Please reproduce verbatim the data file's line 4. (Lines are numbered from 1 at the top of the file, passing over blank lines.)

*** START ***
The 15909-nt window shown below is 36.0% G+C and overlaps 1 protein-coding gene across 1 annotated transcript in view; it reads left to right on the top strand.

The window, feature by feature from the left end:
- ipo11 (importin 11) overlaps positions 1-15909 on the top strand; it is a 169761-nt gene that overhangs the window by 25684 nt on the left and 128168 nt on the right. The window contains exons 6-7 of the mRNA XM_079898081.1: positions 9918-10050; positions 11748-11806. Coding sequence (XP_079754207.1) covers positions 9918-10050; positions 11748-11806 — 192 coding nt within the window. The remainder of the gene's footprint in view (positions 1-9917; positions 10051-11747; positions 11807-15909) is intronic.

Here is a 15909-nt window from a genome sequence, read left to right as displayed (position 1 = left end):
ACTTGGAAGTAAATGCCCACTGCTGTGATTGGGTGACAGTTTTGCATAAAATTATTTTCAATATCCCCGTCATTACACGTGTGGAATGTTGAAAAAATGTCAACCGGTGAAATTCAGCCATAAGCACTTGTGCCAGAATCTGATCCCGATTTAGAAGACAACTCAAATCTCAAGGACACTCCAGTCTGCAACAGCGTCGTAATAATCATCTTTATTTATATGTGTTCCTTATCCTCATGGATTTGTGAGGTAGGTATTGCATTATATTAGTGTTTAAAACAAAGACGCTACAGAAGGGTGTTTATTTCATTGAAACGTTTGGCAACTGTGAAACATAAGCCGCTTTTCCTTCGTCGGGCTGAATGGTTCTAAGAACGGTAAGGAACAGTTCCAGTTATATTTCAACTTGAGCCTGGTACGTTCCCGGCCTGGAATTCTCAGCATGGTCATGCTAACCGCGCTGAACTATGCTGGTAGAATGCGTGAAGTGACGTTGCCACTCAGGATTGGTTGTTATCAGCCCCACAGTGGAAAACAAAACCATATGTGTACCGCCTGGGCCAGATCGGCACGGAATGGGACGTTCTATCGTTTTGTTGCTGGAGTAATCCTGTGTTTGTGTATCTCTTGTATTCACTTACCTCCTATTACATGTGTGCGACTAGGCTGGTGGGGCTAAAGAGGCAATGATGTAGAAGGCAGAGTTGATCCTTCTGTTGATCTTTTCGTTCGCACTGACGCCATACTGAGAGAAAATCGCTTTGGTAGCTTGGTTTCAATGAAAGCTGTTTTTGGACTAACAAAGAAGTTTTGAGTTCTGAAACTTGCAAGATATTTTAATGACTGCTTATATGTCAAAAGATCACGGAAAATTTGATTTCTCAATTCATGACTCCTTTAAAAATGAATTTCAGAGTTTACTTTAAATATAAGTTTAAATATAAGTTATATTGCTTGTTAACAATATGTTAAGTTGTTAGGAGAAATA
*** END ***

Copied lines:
Here is a 15909-nt window from a genome sequence, read left to right as displayed (position 1 = left end):